Nevada lawmakers voted Thursday to spend nearly $2.7 million to replace hazardous buses used to haul prison fire crews to and from forest fires.
The lawmakers' Interim Finance Committee approved a recommendation from the state Board of Examiners to replace 70 Carpenter Bus Co. buses. The 12-passenger rigs have cracked welds and failed safety inspections.
The weld problems surfaced as a result of a wreck last year in Florida, when a Carpenter bus rolled and its roof collapsed down to the seats. The driver was injured. No students were on board.
A federal safety advisory recommended that any Carpenter buses identified as having bad welds be taken out of service and replaced, or be repaired if possible. The company has gone out of business.
While some IFC members were critical of the spending plan, Sen. Ray Rawson, R-Las Vegas, said, "It's not a matter of whether we like it or not. We can't go without our fire crews."
Assemblyman John Marvel, R-Battle Mountain, moved for IFC approval, saying that without a proper vehicle fleet to haul the inmate crews during this year's fire season the state "is going to be in peril."
State Forester Steve Robinson said the money will be used to quickly buy 32 15-passenger vans and order 15 crew carriers that will take longer to get but are needed for off-road access. Also, 46 tool trailers will be purchased to haul the firefighters' gear.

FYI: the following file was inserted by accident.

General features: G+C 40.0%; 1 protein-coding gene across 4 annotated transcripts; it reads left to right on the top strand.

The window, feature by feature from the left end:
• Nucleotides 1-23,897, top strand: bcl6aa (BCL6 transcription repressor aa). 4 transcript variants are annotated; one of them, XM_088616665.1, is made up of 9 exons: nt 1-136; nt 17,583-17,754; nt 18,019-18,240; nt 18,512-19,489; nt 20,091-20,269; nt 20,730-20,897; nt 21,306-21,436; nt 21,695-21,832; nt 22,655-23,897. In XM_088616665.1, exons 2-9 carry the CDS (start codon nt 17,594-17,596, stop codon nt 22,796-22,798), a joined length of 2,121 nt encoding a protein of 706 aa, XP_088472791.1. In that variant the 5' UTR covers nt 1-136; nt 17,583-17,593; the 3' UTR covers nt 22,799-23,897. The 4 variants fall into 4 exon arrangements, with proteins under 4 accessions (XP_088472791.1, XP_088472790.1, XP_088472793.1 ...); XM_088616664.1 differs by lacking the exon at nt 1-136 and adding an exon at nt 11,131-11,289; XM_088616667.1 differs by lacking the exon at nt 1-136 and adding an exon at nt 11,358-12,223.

State Budget Director Perry Comeaux said a review of Nevada's 17 school districts showed that several districts with Carpenter buses have taken steps to repair or replace them.
Nevada Highway Patrol Chief David Hosmer said the problem with the inmate buses, ranging in age from 13 to 20 years, was that they had been used off-road and were in much worse shape than any of the school buses.
In Clark County, the state's most populous area, 23 buses already have been replaced. In Washoe County, 23 defective buses were taken off the road and most are being replaced through a lease-purchase program.
The money for the inmate bus replacements will come from a state fund reserved for fiscal emergencies. The Interim Finance Committee doles out money from that fund between the lawmakers' regular sessions. The next session won't convene until next February.